Article

With a Stronger Economy, Israel Should Focus on Reducing Public Debt

Author(s):
International Monetary Fund. External Relations Dept.
Published Date:
May 2006
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After performing well in 2004, Israel’s economy expanded at a faster pace in 2005, thanks to a favorable global environment, improved security, and prudent policies. Real GDP grew at about 5.2 percent in 2005, inflation has remained in check, and unemployment has continued to fall. The exchange rate, balanced by robust economic activity and relatively low interest rates, has been broadly stable.

Recent macroeconomic policies and structural reforms have opened up the economy, increased its competitiveness, and attracted foreign investment, according to the IMF’s annual review. Efforts to bring down the public debt have improved confidence in Israel’s macroeconomic outlook. The authorities are committed to maintaining future fiscal deficits below 3 percent of GDP and to limiting government expenditure growth. Monetary policy has been accommodative despite recent increases in the policy interest rate. Proposed legislation would strengthen the central bank’s independence and help maintain price stability.

Israel
2002200320042005Proj

20061
(percent change, unless otherwise indicated)
Real GDP–1.21.74.45.24.2
Consumer price index (end period)6.5-1.91.22.42.0
Unemployment rate
(percent of labor force)10.310.810.39.18.5
Central government balance
(percent of GDP)2–4.2–6.5–5.1–2.7–3.5

National accounts and balance of payments indicators reflect the latest estimates from the Central Bureau of Statistics.

Based on proposed 2006 budget.

Data: Bank of Israel, Annual Report; Central Bureau of Statistics; and IMF, International Financial Statistics, and staff estimates and projections.

National accounts and balance of payments indicators reflect the latest estimates from the Central Bureau of Statistics.

Based on proposed 2006 budget.

Data: Bank of Israel, Annual Report; Central Bureau of Statistics; and IMF, International Financial Statistics, and staff estimates and projections.

To boost competition and efficiency, the authorities have pursued structural reforms, including privatization in key sectors and reform of the capital market. A rapidly changing financial system, however, requires greater scrutiny, and the authorities are committed to refining their supervisory and regulatory activities.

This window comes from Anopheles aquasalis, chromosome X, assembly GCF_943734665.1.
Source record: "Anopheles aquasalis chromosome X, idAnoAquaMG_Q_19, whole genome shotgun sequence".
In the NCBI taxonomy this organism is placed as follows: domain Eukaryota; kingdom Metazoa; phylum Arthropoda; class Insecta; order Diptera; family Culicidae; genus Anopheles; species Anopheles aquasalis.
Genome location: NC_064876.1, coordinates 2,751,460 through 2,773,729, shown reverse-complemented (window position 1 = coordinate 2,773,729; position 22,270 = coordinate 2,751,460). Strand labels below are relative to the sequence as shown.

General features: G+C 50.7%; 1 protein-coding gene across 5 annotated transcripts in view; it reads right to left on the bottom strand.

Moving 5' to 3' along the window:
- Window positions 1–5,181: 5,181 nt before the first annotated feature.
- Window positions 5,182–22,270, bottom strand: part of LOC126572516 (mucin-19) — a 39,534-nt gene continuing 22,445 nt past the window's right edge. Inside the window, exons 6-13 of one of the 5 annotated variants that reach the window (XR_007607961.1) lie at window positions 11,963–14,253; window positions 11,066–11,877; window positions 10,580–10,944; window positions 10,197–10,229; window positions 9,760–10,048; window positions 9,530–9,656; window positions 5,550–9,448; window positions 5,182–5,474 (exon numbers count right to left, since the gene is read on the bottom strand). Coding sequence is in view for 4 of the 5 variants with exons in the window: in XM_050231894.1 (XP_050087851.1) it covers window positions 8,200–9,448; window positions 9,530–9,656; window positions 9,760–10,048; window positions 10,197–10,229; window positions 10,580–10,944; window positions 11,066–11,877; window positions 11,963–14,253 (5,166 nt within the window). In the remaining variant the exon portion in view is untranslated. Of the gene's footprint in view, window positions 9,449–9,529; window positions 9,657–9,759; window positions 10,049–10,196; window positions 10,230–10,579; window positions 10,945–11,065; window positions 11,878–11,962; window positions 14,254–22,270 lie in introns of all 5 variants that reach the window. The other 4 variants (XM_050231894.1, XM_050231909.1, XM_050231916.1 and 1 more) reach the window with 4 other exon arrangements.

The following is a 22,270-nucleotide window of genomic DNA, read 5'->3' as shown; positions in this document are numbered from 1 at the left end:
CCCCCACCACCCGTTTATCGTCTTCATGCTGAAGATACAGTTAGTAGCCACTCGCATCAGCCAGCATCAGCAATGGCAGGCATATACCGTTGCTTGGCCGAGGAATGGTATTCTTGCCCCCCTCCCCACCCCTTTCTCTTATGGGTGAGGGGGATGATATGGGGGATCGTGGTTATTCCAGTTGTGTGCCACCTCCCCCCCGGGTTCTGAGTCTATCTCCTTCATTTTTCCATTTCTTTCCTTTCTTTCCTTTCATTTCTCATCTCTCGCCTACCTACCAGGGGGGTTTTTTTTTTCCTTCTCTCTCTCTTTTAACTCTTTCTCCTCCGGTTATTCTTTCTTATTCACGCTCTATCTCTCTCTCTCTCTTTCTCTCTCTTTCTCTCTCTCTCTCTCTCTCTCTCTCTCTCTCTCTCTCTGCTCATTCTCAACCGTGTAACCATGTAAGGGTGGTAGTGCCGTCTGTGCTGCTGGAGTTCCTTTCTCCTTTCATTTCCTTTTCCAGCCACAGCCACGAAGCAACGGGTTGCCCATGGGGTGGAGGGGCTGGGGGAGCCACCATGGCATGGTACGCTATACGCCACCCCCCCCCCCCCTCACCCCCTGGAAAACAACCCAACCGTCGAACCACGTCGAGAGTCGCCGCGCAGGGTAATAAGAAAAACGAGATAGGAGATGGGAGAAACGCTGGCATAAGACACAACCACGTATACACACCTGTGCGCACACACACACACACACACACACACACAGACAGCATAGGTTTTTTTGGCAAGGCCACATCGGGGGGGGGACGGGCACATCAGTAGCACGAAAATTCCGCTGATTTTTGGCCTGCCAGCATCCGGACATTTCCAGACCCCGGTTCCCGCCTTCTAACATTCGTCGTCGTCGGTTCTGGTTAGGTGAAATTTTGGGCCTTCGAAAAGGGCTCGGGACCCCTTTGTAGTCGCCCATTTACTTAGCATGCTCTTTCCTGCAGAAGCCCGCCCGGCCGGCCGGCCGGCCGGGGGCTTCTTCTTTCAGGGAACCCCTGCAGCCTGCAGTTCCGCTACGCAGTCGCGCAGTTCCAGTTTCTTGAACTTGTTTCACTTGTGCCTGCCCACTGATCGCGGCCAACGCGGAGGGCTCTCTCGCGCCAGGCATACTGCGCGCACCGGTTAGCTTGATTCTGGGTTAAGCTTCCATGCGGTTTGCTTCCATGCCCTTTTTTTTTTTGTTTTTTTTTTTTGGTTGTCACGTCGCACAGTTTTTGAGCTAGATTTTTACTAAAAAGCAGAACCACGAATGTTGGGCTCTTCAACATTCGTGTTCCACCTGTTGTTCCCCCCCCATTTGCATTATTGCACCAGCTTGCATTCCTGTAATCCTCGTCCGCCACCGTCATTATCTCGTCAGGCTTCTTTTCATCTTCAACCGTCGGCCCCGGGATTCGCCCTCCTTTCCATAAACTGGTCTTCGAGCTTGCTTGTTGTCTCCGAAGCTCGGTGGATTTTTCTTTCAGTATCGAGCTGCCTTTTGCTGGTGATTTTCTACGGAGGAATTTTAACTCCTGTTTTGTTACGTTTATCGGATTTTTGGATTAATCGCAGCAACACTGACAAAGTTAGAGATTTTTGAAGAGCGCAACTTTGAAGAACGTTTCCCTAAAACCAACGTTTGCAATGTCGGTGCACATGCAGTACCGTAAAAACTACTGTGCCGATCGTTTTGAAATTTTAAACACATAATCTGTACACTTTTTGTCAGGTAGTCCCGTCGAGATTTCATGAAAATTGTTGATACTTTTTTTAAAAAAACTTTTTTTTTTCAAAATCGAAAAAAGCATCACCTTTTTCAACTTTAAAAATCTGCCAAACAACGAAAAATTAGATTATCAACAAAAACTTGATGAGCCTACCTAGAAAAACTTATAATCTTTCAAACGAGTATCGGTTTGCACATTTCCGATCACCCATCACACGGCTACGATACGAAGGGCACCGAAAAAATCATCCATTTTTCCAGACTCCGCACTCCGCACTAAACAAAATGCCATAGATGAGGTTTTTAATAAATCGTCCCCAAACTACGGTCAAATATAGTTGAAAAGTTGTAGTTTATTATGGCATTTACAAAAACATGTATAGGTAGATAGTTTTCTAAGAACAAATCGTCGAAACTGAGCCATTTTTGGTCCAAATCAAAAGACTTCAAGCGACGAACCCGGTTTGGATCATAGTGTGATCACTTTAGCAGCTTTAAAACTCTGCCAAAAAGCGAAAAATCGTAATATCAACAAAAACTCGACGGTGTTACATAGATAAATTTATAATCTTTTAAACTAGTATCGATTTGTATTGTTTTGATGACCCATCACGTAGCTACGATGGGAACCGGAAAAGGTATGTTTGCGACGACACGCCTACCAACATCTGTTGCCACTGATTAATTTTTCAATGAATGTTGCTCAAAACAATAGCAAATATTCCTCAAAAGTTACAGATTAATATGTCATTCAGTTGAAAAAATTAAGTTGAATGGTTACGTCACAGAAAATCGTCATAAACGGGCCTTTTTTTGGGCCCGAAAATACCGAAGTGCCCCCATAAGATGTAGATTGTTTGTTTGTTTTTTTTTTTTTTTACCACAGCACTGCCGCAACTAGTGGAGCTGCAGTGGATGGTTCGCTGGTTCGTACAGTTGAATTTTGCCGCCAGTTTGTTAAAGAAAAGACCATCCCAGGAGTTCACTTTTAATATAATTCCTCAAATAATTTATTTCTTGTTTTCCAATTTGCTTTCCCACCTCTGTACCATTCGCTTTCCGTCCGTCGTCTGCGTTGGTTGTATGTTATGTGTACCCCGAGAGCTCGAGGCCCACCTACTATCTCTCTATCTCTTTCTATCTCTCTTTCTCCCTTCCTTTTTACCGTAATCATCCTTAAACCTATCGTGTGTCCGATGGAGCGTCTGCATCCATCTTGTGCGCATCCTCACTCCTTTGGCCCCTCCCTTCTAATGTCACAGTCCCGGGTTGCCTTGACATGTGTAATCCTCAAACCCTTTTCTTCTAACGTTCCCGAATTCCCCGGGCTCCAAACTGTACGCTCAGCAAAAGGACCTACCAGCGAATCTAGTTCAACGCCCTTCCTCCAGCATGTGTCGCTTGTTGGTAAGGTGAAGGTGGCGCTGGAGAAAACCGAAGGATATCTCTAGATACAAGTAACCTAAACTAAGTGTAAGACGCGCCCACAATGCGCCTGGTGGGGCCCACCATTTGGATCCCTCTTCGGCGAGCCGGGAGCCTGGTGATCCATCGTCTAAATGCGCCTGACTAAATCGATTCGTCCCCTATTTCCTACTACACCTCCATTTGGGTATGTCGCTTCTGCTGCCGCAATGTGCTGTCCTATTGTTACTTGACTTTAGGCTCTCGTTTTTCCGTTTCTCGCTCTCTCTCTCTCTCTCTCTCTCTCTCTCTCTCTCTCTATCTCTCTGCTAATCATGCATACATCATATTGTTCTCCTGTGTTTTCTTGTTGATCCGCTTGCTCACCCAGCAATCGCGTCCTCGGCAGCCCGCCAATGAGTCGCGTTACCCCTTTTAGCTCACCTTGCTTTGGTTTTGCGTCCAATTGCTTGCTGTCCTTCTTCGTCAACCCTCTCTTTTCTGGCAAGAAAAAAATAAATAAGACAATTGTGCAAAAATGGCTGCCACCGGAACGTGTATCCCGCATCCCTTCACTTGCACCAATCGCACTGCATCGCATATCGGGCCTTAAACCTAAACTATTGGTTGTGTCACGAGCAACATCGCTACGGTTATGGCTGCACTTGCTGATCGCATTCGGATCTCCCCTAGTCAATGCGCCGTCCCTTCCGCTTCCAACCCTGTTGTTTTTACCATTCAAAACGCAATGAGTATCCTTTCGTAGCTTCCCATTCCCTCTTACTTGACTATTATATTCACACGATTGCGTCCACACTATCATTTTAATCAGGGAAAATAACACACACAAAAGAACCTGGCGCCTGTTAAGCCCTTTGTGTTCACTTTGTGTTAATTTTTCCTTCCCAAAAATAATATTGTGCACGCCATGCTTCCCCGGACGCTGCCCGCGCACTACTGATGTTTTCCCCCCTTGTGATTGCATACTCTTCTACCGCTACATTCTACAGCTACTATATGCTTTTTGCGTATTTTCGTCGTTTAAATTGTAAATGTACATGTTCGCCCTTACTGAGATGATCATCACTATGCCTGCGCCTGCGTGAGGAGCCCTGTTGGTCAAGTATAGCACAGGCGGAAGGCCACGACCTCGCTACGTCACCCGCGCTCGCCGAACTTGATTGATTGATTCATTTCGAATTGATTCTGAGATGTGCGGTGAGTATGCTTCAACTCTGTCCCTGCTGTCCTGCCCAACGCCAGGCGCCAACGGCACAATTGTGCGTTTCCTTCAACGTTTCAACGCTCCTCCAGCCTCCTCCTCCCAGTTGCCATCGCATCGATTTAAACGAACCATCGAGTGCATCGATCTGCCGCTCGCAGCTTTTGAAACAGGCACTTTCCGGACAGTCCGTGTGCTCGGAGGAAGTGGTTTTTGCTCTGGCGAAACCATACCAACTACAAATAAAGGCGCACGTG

The IMF’s Executive Board noted that there was further scope to enhance growth and reduce vulnerabilities, especially to external shocks. Directors encouraged the authorities to capitalize on Israel’s strong growth and favorable fiscal situation in 2005 to reduce the deficit to well below 3 percent of GDP, thereby reducing the public debt. Such fiscal consolidation would underpin lower real interest rates and lead to greater private investment, lower future taxes, and stronger medium-term growth.

The authorities should also strive to ensure financial sector stability in a context of relatively high credit risk and rapid capital market development. Directors noted that the level of problem loans remains high, and rapid capital market development has introduced new supervisory and regulatory challenges. They welcomed the measures taken to reduce banks’ exposure to credit risk and increase their provisioning but stressed the need for continued supervisory vigilance of systemically important financial institutions.

For more information, please refer to IMF Public Information Notices Nos. 06/21 (Maldives) and 06/33 (Israel) on the IMF’s website (www.imf.org).

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